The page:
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Fayette County Man Faces Dozens Of Charges After Police Find 13 Dogs Living In Deplorable Conditions

BROWNSVILLE, Pa. (KDKA) - State police and humane agents say they found 13 dogs living in deplorable conditions at a home in Fayette County. But family members of the man accused of mistreating the dogs say the charges are overblown.

James Edward Holcomb Jr.'s family says the 44-year-old loves his dogs and would never do anything to hurt them. But humane agents and state police say the animals were neglected and tortured.

When state police showed up at the Brownsville home they say they were overcome by the scent of dog feces and urine and they say what their eyes saw was shocking.

"It was just a sad sight to see," said Trooper Robert Broadwater.

According to troopers and state humane officers, some six adult dogs and seven puppies were living in conditions that were inhumane, cruel and deplorable.

"The one dog couldn't even walk in its own little enclosure because of feces and everything else to the point it was sitting on top of the box," said Broadwater. "They were malnourished, underweight, wounds on the body, fur was falling off."

Charges against Holcomb include 71 different counts, including felony aggravated cruelty to animals and torture.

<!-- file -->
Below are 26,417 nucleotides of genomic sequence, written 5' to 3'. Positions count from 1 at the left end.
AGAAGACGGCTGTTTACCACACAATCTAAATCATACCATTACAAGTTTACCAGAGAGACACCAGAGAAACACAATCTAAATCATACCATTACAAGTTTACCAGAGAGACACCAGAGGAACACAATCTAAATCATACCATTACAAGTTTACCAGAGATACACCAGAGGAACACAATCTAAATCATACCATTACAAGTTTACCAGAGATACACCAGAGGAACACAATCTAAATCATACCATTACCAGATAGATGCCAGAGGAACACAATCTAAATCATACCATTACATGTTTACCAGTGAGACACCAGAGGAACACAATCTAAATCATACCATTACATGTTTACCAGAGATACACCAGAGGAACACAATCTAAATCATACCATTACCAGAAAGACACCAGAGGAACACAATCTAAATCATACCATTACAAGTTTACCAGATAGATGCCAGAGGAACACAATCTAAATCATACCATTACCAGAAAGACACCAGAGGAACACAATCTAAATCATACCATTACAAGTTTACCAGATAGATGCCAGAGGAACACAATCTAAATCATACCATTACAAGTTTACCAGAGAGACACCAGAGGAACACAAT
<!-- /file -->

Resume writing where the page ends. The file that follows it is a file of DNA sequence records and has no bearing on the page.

"Just no way for an animal to live," said Broadwater.

James Edward Holcomb Jr. brownsville animal abuse
(Photo: KDKA)

"I've watched James, his son, we've had workers hired to come down to clean the cages. They feed the dogs and water the dogs," said family friend Karen Atallah.

Court records allege the various cages the animals were in were dangerous, but Atallah, a friend of Holcomb's family, says they're safe and the animals' injuries were from when one broke loose and attacked another. And she says all of the dogs had regular trips to the vet.

"The animal love around here is more than I've ever seen. Nobody forces you to have animals, you spend money on their food and shelter, there's no reason to have them if they're gonna torture them or abuse them and it doesn't make sense," said Atallah.

State police say all animals seized are now receiving veterinary care and are doing better. Meanwhile, Holcomb, who was on parole from a separate incident, is being held on bond.

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